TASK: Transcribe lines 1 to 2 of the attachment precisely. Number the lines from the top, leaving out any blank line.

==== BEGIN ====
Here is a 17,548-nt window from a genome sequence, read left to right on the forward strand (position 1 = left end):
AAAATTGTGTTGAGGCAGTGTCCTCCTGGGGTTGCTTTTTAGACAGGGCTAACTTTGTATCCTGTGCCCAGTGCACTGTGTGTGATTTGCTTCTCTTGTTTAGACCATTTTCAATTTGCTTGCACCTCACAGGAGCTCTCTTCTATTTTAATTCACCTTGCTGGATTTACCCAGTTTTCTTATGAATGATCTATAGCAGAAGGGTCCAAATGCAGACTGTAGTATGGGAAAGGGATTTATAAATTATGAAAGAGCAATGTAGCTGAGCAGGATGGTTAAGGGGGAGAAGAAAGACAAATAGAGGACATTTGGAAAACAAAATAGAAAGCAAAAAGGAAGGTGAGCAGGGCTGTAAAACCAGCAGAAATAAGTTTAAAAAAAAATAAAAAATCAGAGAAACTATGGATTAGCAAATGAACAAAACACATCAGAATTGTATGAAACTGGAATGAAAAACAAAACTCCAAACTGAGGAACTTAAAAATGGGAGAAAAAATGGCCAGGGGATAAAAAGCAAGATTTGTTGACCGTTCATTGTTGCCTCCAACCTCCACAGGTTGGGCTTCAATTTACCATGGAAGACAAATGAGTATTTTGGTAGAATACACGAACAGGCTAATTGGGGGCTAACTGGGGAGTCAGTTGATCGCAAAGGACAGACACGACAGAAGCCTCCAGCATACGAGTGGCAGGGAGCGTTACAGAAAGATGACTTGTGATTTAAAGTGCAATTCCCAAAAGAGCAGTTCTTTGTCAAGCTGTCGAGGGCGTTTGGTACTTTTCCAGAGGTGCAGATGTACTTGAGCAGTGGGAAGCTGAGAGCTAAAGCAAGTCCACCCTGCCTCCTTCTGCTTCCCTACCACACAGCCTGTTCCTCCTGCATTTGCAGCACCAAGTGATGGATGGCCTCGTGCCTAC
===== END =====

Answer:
Here is a 17,548-nt window from a genome sequence, read left to right on the forward strand (position 1 = left end):
AAAATTGTGTTGAGGCAGTGTCCTCCTGGGGTTGCTTTTTAGACAGGGCTAACTTTGTATCCTGTGCCCAGTGCACTGTGTGTGATTTGCTTCTCTTGTTTAGACCATTTTCAATTTGCTTGCACCTCACAGGAGCTCTCTTCTATTTTAATTCACCTTGCTGGATTTACCCAGTTTTCTTATGAATGATCTATAGCAGAAGGGTCCAAATGCAGACTGTAGTATGGGAAAGGGATTTATAAATTATGAAAGAGCAATGTAGCTGAGCAGGATGGTTAAGGGGGAGAAGAAAGACAAATAGAGGACATTTGGAAAACAAAATAGAAAGCAAAAAGGAAGGTGAGCAGGGCTGTAAAACCAGCAGAAATAAGTTTAAAAAAAAATAAAAAATCAGAGAAACTATGGATTAGCAAATGAACAAAACACATCAGAATTGTATGAAACTGGAATGAAAAACAAAACTCCAAACTGAGGAACTTAAAAATGGGAGAAAAAATGGCCAGGGGATAAAAAGCAAGATTTGTTGACCGTTCATTGTTGCCTCCAACCTCCACAGGTTGGGCTTCAATTTACCATGGAAGACAAATGAGTATTTTGGTAGAATACACGAACAGGCTAATTGGGGGCTAACTGGGGAGTCAGTTGATCGCAAAGGACAGACACGACAGAAGCCTCCAGCATACGAGTGGCAGGGAGCGTTACAGAAAGATGACTTGTGATTTAAAGTGCAATTCCCAAAAGAGCAGTTCTTTGTCAAGCTGTCGAGGGCGTTTGGTACTTTTCCAGAGGTGCAGATGTACTTGAGCAGTGGGAAGCTGAGAGCTAAAGCAAGTCCACCCTGCCTCCTTCTGCTTCCCTACCACACAGCCTGTTCCTCCTGCATTTGCAGCACCAAGTGATGGATGGCCTCGTGCCTAC